Safety-net hospitals (SNHs) are critical to the US health care system, providing care for a large proportion of Medicaid, uninsured, underinsured, or otherwise vulnerable patients. Recent studies have shown that some surgical quality outcomes are worse at SNHs.1 This has been largely attributed to the SNH patient population, typically with worse overall health and more advanced disease presentation. However, Hoehn et al2 recently noted in JAMA Surgery that inferior surgical outcomes at high safety-net burden hospitals persist even after adjusting for patient and hospital characteristics. The authors concluded that intrinsic qualities of SNHs might be responsible for the observed deficiencies, although the nature of these qualities and approaches to address them remain obscure. We believe that a complex series of factors at the individual, organizational, and policy levels are responsible for both real and perceived disparities in outcomes at SNHs, but specific changes may be applied to more equitably evaluate and improve surgical quality at these institutions.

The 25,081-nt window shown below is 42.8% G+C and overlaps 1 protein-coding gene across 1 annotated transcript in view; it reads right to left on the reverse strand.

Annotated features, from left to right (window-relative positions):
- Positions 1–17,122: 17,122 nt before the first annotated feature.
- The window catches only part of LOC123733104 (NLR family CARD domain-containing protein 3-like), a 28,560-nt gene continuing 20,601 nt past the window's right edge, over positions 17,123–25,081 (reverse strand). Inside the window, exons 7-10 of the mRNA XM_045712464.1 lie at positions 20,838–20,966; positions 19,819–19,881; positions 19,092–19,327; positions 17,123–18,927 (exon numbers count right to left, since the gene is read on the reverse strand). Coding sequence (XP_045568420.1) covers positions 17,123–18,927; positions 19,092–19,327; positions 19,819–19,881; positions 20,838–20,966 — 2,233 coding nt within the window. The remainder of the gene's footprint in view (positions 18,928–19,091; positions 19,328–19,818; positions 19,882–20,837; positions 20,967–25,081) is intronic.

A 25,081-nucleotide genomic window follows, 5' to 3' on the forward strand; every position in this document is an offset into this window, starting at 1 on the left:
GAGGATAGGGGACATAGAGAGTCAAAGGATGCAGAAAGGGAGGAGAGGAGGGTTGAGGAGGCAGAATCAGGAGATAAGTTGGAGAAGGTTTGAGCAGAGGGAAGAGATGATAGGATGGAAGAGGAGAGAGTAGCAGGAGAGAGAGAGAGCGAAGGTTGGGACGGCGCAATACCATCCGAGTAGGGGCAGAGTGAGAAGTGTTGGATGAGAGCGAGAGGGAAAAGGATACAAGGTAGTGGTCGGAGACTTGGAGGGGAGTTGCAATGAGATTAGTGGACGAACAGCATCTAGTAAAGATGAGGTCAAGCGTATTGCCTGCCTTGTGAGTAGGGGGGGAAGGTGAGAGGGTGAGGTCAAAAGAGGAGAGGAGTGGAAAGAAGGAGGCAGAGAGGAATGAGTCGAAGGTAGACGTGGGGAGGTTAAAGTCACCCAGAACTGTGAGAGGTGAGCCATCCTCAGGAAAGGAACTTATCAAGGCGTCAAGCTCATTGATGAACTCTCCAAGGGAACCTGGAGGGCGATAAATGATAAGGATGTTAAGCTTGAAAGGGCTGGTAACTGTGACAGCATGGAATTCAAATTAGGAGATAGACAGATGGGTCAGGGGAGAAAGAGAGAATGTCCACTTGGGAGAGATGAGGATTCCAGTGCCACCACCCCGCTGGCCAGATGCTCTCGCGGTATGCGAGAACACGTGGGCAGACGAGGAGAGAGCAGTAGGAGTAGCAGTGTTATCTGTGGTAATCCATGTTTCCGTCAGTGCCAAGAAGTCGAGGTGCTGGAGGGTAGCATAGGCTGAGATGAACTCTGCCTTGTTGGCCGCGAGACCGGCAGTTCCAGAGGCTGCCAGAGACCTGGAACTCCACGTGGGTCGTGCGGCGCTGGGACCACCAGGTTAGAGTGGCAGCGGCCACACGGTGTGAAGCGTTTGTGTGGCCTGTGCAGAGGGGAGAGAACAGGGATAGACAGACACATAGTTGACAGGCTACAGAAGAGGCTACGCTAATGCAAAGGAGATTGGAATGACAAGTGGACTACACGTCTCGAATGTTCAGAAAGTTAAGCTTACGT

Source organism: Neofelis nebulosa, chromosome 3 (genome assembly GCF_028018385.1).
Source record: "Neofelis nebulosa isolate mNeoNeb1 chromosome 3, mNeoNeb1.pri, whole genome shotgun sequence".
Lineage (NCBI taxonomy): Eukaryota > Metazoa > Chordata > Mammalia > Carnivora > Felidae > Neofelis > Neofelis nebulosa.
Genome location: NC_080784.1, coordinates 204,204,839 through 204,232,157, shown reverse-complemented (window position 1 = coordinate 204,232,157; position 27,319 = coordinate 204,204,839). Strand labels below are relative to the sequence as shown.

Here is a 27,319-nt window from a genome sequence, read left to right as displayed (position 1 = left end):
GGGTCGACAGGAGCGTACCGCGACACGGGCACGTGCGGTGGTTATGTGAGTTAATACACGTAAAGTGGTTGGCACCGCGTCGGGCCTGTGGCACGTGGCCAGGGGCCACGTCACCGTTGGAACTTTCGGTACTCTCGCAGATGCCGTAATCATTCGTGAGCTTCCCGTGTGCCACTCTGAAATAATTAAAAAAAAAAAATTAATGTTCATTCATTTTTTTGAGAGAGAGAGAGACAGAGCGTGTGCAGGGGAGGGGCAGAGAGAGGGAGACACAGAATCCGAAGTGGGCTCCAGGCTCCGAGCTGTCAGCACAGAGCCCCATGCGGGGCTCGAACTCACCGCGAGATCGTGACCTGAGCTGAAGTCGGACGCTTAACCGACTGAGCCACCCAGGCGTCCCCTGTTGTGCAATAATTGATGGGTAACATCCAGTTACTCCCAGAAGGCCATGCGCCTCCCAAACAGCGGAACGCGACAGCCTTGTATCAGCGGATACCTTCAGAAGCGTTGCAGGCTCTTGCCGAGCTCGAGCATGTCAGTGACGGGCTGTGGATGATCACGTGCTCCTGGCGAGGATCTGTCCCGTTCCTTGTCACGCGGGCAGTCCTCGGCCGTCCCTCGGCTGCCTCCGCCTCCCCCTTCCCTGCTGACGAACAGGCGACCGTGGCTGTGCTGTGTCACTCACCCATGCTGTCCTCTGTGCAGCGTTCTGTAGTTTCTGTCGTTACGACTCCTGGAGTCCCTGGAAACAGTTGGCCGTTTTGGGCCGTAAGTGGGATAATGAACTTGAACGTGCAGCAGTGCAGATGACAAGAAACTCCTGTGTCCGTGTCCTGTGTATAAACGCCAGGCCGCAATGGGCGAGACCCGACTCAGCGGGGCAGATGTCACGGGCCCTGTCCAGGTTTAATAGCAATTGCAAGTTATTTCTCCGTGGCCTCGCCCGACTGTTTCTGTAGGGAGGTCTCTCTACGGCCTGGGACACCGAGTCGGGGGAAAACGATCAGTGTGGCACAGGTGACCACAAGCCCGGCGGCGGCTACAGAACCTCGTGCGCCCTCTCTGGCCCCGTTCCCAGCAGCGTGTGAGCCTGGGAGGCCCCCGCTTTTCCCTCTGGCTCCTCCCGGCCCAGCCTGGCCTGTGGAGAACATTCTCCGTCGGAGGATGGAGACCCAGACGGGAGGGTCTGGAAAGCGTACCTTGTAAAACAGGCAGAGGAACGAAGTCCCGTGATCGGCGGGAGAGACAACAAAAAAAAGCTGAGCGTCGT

Macht R, McAneny D, Doherty G. Challenges in Surgical Quality at Safety-Net Hospitals. JAMA Surg. 2016;151(9):795–796. doi:10.1001/jamasurg.2016.0986
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